Socialist Alternative

2016 U.S. Economic Perspectives

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The following document outlining the economic situation in the United States and the potential for downturn in the next period was submitted by the outgoing National Committee of Socialist Alternative to our recent National Convention in Denver and approved after discussion and amendment. In addition to this document on the economy, a longer document dealing with political and social trends can be found here.

Statement on Economic Perspectives

What Will Be the Impact of a Global Downturn?

For Marxists, a serious discussion about perspectives for struggle and politics, including changes in the consciousness of workers and young people, must begin with a discussion of economic developments. Ultimately the consciousness of all social strata is determined by material conditions though not in a straightforward, mechanical way. After all it was the deep economic crisis of 2007-8 which laid the basis for the current phase of social and political turmoil in US society although in the short term it had a “stunning effect” and a real fightback did not begin until 2011.

This underlines the approach of Socialist Alternative, in contrast to some on the left, we have always argued there is no automatic link between economic crisis and rising class struggle. We reject the mechanical idea promoted by Maoists and some others on the left that economic crisis and falling living standards leads inevitably to increased class struggle. For example, the crash of 2007-8 didn’t immediately lead to the Fight For 15 and the massive support for Bernie Sanders – this happened after the one-sided economic recovery in the U.S. since 2010 raised the confidence of workers.

Long Term Stagnation

The Committee for a Workers International has long argued that U.S. and world capitalism entered a long term phase of stagnation in the mid-70s. The war economy in World War II, the massive scale of destruction in Europe and Asia and the domination of the U.S. over its imperialist rivals united in a common front against the Soviet bloc all helped to create the conditions for the biggest phase of expansion in capitalism’s history in the 1950s and 1960s. During this period the ruling class faced a strong, well-organized workers movement both in Western Europe and the US which was pushing for change, alongside a massive revolutionary wave in the colonial world.

Because of the scale of the surplus being created, the capitalists had scope for compromise while maintaining a high rate of profitability. During the post-war period, an increased share of a rapidly growing economic pie went to wages. Combined with Social Security, the GI bill and Medicare this meant a significant increase in American workers’ living standards. The development of the “welfare state” in Western Europe and, to a lesser degree, in the U.S. has also been referred to as “structural Keynesianism” – policies which led to a significant expansion of the public sector and social benefits.

But these policies were not sustainable on a capitalist basis. By the early ’70s there were many signs of serious economic strain in the postwar economic order including rapidly increasing inflation. Broadly speaking it was no longer possible for the capitalists to make profits by investing in expanding the means of production as they had after the war.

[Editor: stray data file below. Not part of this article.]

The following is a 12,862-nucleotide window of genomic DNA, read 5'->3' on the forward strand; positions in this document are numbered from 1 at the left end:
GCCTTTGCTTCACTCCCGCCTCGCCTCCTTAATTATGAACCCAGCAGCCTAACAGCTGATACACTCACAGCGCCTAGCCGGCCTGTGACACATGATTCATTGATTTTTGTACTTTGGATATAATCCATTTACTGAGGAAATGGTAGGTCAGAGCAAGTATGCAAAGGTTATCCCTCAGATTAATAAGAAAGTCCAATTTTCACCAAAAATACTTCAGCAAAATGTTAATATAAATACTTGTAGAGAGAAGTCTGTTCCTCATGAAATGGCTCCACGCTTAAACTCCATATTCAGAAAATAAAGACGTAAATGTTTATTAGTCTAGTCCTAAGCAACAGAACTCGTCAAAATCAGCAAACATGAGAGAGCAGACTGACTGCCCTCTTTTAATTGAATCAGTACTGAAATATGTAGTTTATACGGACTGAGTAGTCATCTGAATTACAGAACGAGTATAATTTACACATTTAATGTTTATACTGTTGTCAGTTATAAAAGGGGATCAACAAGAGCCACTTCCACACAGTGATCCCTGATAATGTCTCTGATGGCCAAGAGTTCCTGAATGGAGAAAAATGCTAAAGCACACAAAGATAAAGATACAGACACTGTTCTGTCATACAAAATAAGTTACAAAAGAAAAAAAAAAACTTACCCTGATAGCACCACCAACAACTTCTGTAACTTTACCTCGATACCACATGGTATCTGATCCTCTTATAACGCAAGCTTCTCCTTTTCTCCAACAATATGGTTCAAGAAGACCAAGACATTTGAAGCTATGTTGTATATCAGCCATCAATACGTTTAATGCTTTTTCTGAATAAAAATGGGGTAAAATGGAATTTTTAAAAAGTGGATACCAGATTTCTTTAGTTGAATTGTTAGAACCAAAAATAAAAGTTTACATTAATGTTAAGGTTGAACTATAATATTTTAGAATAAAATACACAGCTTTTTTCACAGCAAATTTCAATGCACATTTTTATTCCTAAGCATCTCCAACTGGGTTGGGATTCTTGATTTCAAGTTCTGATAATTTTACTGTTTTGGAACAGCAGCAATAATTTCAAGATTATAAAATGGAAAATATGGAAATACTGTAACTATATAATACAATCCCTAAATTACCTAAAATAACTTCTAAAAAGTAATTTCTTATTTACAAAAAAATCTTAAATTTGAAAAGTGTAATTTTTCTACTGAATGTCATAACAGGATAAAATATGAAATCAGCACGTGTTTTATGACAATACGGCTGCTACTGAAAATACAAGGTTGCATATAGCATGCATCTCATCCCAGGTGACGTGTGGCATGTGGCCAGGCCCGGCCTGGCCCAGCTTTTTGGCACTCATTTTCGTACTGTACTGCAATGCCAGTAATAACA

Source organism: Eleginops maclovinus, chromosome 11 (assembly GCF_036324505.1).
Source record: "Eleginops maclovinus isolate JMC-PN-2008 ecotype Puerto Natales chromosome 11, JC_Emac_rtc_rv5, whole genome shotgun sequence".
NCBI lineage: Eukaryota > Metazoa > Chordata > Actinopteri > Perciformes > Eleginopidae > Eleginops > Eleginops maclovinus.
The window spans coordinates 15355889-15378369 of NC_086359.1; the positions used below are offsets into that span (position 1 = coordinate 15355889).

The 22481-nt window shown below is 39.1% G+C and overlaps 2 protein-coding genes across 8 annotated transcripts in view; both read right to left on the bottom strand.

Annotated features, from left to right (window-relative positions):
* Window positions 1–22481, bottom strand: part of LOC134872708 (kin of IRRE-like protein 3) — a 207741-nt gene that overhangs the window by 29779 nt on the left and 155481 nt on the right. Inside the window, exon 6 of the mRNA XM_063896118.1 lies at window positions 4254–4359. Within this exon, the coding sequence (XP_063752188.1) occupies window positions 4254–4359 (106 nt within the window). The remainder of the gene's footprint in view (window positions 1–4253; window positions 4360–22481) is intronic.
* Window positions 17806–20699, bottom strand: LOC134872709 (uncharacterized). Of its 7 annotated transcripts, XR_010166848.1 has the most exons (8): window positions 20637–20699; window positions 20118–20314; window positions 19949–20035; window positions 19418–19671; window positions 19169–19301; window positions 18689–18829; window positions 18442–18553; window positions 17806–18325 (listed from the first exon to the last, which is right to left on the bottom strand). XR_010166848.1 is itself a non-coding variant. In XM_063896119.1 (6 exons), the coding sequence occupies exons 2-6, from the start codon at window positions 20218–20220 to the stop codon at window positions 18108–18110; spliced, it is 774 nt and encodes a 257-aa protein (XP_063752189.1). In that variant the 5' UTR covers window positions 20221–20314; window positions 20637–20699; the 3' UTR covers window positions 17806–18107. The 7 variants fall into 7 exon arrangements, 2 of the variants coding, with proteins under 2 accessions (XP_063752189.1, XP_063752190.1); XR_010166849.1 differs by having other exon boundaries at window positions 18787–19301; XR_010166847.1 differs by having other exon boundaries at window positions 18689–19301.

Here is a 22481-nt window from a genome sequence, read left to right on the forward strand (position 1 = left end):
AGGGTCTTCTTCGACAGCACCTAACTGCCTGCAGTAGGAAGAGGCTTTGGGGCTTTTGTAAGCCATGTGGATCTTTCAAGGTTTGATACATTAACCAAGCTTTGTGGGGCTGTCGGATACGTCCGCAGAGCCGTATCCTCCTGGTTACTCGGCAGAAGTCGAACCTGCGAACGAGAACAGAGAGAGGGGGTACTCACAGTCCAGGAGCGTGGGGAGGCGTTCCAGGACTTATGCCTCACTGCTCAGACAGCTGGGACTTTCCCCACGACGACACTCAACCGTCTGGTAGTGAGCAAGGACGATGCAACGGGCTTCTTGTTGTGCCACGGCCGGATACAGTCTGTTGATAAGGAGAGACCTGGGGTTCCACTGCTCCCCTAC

The recession in 1974-5 was the sharpest global downturn since the Great Depression. Profitability was restored by reducing the share of surplus taken by the working class through a one-sided class war by corporate America aiming to drive down wages, reduce benefits and smash unions. There was a parallel drive to remove restrictions on finance capital, leading to the “casino economy” and a credit boom which inevitably produced massive indebtedness among workers and middle class people trying to maintain their standard of living. The ever growing role of parasitic finance capital was in turn linked to the drive towards “globalization,” removing barriers to trade and to the penetration of capital worldwide.

Structural Keynesianism in public policy was replaced by “neoliberal” policies which aimed to reduce the size of the public sector and to privatize public assets. This also hit the living standards of the working class but especially the poor, though the full effects of this offensive on workers living standards was partly masked by the growing participation of women into the workforce, the expansion of consumer credit, and lower prices made possible by neoliberal globalization.

Deeper Crisis

But after 30 years of stagnation for global capitalism, the crash of 2007-8 marked the beginning of a much deeper phase of crisis where capitalism has been broadly exposed as offering no way forward for society. The capitalists are still saddled with neo-liberal policies despite the enormous unpopularity of these policies due to their effects over the past decades and the way in which they contributed to causing the crisis. The capitalists have not yet found a new model for how to develop their economic rule which can overcome the present crisis in a structural way beyond weak recoveries leading to new economic setbacks. This has led to a crisis of legitimacy for the system and its institutions and has enormously contributed to the radicalization we are seeing in sections of the youth and working-class here in the U.S.